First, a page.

Mario Pierobon holds a Master’s Degree in Air Transportation Management from City University... Read More
This concept has achieved some critical mass and is supported by several software developers and consultancies (so much so that recommended practices such as single engine taxi have become almost standard procedure among the large international airlines).
While fuel management as a concept was developed specifically for the airlines, it also applies to Business Aviation. However, due to the importance of time-savings in business aircraft operations, aircraft performance in relation to mission of a business jet is so important that fuel can often become a secondary consideration in management and operational decision-making.
The Cost Index Equation
Marcel Martineau - a former Airbus A330/A340 captain and current owner of Total Fuel Management – refers to the ‘Cost Index’ as a notion for decision-making. This mathematical formula is used as a flexible tool to control fuel burn and trip time in order to obtain the best overall economics.
The Cost Index, when inserted into the flight management computer of an aircraft adequately-equipped aircraft, will optimize the speed, balancing the cost of fuel with the cost of time. As an example, a metric Cost Index of 20 would means that the aircraft will consume up to 20kg (40 lbs) of fuel to reduce the flight time by one minute:
Cost Index = Cost of time ($/Min) / Cost of fuel ($/kg).
The idea is to determine the cost for that minute. The ‘cost of time’ normally factors crew cost, time-related maintenance cost and delay cost - thus you can determine what that minute is worth and how much fuel must be burnt to save that minute.
In the case of business aircraft operations, the Cost Index is such that the cost of fuel is only a fraction of the overall cost. Since the cost of fuel is relatively small compared to other costs of operating a business jet, operators often tend to minimize the importance of the fuel management and cost. Nevertheless, the Business Aviation industry has seen a rise in relevance of the Cost Index model from business aircraft operators managing larger fleets.
In a changing industry fuel management becomes a prime candidate for consideration, especially when you consider that the relative fuel consumption for business aircraft is higher compared to commercial aircraft. [The commercial aircraft will consume approximately 4 litres (8.3 lbs) per passenger, per 100km (54nm) whereas a business aircraft carrying five passengers will consume 10 times that amount.]
“Fuel tankering is actually more manageable in business aircraft operations,” notes Martineau. “Business jets typically have quite long range capabilities and the legs flown are often relatively short. Considering that business aircraft tend to spend more per gallon of fuel compared to the scheduled international airlines, tankering fuel purchased at FBOs where better deals can be obtained is certainly a very sensible move.
“Optimizing the speed to the mission is also quite important. Business aircraft are often ferried to a departure destination. In a ferry flight there is no need to fly at high-speed where long-range cruise speed can suffice, giving better fuel efficiency,” adds Martineau.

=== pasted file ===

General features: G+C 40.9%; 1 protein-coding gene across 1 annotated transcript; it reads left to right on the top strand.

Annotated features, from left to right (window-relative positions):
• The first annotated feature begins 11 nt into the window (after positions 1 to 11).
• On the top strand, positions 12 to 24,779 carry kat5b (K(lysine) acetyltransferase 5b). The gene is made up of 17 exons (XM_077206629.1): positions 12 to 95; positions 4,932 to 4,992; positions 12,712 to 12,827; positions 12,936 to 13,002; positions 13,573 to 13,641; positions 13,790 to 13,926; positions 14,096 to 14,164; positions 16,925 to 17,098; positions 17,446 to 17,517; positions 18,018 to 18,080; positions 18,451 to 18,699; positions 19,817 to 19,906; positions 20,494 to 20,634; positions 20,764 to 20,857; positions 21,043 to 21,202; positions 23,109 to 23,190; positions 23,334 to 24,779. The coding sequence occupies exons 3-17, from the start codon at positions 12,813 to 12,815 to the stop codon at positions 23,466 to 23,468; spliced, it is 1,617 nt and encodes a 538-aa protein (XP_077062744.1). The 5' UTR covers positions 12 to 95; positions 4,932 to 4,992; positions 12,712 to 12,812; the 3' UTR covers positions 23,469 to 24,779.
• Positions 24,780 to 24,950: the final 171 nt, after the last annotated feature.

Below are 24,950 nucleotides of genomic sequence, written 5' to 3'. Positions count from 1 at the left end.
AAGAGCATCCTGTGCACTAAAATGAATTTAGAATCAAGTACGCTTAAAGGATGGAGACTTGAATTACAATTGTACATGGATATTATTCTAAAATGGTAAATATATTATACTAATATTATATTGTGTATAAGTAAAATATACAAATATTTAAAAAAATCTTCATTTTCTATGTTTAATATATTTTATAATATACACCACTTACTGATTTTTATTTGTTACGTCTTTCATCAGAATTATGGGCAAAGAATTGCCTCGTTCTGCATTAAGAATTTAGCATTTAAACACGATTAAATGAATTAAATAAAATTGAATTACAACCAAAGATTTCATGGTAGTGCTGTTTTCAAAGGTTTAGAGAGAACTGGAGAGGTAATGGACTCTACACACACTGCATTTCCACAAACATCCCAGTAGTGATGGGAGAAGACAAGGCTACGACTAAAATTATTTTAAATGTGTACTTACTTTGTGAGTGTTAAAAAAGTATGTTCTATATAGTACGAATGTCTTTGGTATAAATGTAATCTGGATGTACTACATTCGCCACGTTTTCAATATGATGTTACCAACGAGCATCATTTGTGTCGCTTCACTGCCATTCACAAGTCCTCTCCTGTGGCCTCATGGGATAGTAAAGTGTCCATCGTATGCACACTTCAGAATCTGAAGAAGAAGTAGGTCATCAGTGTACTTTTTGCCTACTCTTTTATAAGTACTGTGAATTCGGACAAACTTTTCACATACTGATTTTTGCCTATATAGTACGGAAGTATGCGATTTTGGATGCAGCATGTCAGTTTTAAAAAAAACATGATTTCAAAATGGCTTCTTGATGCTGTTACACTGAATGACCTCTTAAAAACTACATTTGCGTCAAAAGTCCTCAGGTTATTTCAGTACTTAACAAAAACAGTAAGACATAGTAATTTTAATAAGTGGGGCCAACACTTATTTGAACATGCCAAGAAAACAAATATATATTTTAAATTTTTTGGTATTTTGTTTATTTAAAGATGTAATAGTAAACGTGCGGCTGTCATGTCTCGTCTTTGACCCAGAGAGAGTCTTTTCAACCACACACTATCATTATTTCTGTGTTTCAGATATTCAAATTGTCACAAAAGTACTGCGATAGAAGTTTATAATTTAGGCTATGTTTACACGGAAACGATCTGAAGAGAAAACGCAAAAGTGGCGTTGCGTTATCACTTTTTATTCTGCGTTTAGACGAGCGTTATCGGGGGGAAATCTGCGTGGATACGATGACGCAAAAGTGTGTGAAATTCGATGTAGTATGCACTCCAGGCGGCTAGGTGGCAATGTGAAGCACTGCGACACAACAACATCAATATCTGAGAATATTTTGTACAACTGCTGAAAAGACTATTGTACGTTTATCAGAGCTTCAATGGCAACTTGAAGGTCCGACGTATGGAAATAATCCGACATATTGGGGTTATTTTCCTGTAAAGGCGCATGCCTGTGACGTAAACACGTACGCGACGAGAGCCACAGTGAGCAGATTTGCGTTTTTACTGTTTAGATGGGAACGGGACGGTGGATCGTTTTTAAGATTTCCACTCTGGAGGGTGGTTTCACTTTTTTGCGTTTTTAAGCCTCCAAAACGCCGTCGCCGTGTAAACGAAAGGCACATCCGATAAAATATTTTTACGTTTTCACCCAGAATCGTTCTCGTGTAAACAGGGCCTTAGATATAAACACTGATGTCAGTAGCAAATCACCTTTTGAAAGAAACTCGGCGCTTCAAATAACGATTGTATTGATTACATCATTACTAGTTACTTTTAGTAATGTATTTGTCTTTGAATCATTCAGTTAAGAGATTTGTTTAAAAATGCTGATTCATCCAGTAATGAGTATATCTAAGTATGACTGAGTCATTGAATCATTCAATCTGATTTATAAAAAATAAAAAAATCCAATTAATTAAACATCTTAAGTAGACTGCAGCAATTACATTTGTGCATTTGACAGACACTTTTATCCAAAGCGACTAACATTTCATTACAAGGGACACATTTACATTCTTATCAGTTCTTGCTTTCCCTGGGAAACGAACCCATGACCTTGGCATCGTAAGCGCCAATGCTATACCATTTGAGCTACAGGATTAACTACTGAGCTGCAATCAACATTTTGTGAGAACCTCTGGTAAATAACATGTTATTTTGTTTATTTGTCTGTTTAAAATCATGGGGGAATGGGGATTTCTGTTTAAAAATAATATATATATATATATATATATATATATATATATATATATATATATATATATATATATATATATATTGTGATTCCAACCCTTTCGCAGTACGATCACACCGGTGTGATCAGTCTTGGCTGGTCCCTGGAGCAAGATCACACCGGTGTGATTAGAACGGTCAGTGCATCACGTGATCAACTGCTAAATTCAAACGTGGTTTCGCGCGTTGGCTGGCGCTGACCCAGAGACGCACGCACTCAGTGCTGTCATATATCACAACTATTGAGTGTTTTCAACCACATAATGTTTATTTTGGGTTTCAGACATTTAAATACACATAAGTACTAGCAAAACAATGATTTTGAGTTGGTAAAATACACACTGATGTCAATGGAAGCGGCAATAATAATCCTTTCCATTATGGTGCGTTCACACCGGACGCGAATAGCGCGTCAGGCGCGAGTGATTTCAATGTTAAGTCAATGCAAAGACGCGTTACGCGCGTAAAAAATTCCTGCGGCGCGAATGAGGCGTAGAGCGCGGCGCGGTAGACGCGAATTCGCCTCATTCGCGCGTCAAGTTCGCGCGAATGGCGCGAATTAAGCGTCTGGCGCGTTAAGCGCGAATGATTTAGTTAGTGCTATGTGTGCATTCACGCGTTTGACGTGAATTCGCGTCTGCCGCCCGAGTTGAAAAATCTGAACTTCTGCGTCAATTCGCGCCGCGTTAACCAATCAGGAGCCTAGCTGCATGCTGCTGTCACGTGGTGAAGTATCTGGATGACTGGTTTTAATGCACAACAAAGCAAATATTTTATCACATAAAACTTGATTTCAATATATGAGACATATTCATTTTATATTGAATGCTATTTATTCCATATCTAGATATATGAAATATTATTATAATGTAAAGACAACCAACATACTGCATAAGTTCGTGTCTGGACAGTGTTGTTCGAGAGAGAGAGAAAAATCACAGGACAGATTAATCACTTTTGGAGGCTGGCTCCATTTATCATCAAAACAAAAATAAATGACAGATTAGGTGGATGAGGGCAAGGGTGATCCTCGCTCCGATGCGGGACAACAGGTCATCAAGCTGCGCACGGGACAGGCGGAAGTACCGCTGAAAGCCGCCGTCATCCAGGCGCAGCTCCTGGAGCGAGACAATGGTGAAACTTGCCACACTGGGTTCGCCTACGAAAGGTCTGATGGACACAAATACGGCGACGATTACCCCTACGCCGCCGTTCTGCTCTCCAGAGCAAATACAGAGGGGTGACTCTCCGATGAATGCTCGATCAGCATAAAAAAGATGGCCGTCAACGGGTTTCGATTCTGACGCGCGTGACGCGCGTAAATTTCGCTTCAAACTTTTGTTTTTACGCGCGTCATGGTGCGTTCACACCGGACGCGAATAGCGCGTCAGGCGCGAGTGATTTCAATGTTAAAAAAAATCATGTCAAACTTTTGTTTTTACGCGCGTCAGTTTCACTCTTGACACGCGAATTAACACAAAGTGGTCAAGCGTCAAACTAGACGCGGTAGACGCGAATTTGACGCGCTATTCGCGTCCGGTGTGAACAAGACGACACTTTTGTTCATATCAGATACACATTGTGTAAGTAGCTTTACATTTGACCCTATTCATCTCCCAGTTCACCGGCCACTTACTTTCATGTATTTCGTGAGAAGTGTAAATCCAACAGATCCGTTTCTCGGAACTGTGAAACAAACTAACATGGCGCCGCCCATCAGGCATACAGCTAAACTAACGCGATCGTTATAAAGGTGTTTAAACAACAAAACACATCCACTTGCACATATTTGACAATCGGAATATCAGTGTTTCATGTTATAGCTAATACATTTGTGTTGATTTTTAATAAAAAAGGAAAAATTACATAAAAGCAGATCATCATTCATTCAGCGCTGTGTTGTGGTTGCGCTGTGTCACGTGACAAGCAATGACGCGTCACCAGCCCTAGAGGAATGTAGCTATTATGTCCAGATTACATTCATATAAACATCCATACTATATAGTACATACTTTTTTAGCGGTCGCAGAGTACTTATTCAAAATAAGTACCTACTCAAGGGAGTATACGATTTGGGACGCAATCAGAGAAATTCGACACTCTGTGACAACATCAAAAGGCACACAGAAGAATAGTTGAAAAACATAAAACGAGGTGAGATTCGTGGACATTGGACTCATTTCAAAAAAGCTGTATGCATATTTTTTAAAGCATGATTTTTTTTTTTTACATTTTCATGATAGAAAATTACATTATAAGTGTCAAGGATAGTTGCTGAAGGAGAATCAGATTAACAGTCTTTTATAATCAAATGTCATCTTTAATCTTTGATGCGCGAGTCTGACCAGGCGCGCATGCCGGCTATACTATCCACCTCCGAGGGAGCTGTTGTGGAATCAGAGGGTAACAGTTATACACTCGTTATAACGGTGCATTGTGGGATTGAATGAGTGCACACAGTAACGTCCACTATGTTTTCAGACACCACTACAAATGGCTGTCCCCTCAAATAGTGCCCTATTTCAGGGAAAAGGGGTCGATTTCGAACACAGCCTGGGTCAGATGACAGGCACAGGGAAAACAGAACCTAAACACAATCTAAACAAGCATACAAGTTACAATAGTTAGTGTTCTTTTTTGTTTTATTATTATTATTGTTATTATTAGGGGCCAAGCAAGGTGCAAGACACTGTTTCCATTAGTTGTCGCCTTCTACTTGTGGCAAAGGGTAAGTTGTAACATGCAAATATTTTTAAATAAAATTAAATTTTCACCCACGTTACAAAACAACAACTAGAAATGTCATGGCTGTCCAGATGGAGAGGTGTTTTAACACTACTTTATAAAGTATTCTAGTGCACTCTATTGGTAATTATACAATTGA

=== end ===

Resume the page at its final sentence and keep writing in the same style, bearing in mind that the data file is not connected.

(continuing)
The availability of data means an opportunity for more informed decisions regarding fuel management. The provision of fuel efficiency information to flight crews as part of their briefing process (such as fuel efficiency information on the upcoming leg during the pre-flight briefing) can provide a valuable contribution.
“Business aircraft can minimize fuel consumption with good weather information and accurate flight planning,” offers Martineau. “The choice of a close alternate airport will reduce the landing fuel.”
Important fuel consumption data can be derived from Flight Data Monitoring (FDM) systems and Aircraft Performance Monitoring (APM) - although Martineau believes that the justification of investing in such programs (especially for aircraft weighing less than 60,000 lbs MTOW that are not required to perform FDM) is a question of economics with many business aircraft flying a less hours annually than the scheduled airlines and it’s unlikely that the cost of a FOQA program can be justified, except in the case of an operator managing a large number of aircraft.
Savings & Safety
A wide range of flight operations procedures reduce fuel consumption, are safety sensitive and need appropriate control actions, including:
• Engine-out taxi-out
• Reduced takeoff flaps
• Reduced acceleration altitudes on takeoff
• Continuous climb operation
• Constant descent operation
• Low noise, low drag approach
• Reduced flaps landing
• Idle reverse on landing, and
• Engine out–taxi in.
“All of these procedures are applicable to business aircraft,” notes Martineau. “They need to be adjusted for the circumstances. For example, business aircraft tend to use smaller airports where runways can be relatively short. So use of reduced flap landings or idle reversers on landing might not apply.
“It is all a question of airmanship,” he concluded. “Note that efficient pilots are normally safer pilots since efficient flying requires increased attention to detail and higher concentration. Efficient pilots will be focus on every detail which will result in increased situational awareness.”